Silver Nanoparticles Found to be Alternatives for Infections and Burns

Researchers from the Centre for Nanobioscience at the Agharkar Research Institute have found an alternative antimicrobial to silver sulfadiazine, which is used in topical gels for burn patients and to treat infections: silver nanoparticles.

The researchers reported in Molecular Pharmaceutics, a publication of the American Chemical Society, that silver nanoparticles, each 1/50,000th the width of the human hair, are more effective antimicrobials than traditional gels with silver sulfadiazine or silver nitrate for healing the skin. Further, a gel containing the silver nanoparticles, with 30 times less silver than silver sulfadiazine, did not have any apparent toxic effects when applied to the healthy skin of test animals.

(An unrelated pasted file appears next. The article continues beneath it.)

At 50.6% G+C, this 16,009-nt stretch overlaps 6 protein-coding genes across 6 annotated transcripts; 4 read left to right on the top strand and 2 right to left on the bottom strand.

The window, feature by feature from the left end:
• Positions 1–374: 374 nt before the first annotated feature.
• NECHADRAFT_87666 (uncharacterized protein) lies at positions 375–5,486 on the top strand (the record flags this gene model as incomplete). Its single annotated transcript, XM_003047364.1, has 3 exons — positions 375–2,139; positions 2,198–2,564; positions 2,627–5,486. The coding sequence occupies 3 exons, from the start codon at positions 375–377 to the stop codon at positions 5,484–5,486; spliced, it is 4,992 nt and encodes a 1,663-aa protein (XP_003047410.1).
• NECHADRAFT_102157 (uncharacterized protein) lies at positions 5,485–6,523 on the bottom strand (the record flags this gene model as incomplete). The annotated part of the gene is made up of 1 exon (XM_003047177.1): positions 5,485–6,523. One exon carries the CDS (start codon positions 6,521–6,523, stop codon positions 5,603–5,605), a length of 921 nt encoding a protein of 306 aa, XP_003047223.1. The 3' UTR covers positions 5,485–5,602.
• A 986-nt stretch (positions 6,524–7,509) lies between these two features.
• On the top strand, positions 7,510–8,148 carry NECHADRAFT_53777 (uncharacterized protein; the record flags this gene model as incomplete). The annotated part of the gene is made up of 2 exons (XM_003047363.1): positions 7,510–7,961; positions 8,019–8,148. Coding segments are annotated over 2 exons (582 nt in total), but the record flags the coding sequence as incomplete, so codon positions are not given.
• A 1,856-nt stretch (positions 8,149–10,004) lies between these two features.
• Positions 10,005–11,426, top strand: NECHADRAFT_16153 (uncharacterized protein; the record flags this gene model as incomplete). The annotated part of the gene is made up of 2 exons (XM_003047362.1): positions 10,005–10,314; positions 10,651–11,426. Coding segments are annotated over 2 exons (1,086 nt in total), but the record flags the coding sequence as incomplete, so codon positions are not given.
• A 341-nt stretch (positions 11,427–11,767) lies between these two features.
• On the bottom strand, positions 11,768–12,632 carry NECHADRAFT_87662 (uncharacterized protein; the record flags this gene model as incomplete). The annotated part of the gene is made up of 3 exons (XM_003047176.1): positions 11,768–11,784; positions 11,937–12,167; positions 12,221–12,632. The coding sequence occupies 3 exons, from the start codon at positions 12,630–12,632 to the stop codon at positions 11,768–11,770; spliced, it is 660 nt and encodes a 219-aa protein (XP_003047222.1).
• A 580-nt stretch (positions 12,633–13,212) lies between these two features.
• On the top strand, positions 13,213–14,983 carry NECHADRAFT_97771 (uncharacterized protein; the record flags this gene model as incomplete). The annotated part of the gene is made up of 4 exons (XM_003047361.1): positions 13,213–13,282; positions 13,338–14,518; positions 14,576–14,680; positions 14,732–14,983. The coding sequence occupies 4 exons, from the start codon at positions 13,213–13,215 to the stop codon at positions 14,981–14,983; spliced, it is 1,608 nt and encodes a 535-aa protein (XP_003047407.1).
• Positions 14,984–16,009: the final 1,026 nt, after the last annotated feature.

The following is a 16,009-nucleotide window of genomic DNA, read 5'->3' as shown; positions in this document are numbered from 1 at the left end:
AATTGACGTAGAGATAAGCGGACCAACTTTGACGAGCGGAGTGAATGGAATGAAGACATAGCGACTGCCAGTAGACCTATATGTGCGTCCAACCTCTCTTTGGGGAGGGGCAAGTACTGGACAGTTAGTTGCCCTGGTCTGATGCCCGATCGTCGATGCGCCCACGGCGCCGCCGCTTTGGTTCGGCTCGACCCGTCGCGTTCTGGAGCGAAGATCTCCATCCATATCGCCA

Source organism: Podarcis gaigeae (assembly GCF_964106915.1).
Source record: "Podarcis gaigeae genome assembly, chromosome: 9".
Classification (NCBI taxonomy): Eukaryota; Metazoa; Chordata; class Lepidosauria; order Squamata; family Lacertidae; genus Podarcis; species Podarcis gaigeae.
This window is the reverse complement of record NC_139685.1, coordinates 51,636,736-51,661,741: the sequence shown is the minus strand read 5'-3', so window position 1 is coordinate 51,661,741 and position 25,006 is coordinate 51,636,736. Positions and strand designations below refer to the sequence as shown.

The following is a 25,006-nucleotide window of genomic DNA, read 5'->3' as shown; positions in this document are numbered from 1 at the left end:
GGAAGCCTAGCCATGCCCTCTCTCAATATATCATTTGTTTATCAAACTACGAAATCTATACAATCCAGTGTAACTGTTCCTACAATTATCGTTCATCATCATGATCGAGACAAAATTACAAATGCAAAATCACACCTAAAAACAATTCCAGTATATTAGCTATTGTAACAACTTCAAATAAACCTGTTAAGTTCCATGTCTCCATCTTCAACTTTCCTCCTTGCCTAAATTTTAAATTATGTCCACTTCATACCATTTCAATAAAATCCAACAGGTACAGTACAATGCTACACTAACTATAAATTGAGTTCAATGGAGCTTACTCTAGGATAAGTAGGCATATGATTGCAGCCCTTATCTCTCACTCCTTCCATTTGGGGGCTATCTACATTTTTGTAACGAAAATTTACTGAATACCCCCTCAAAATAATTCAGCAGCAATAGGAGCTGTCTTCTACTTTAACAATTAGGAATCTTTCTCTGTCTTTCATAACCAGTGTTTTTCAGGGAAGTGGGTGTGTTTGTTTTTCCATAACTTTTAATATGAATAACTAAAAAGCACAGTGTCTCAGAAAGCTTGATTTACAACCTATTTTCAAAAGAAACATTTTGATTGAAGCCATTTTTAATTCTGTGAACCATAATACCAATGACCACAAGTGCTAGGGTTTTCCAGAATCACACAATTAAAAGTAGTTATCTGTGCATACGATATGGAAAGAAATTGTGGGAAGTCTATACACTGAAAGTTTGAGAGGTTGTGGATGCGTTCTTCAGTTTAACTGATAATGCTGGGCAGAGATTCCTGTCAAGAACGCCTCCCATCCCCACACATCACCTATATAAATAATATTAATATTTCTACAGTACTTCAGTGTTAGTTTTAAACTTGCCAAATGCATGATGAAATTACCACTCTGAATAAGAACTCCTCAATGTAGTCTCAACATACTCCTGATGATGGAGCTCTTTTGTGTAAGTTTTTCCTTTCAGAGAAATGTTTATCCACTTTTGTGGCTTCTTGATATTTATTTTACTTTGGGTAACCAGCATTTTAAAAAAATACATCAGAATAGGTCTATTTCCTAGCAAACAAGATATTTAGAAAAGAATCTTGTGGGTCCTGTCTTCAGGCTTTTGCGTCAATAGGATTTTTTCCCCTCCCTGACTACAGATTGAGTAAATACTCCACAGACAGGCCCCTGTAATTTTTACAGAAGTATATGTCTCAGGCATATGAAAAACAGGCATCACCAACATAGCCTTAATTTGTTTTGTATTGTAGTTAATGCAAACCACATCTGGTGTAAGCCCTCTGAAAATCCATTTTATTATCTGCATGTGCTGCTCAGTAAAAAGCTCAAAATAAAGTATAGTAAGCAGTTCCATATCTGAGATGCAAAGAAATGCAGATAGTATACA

The gel killed a broad range of harmful bacteria, including Pseudomonas aeruginosa, one of the most common causes of burn infections, as well as several drug-resistant microbes. According to Kishore Paknikar and colleagues, topical silver agents can lose effectiveness in the body, cause skin discoloration, and damage cells. Drug-resistant bacteria also can make these treatments less effective. These silver nanoparticles could provide a safer alternative to conventional antimicrobial agents in topical formulations.

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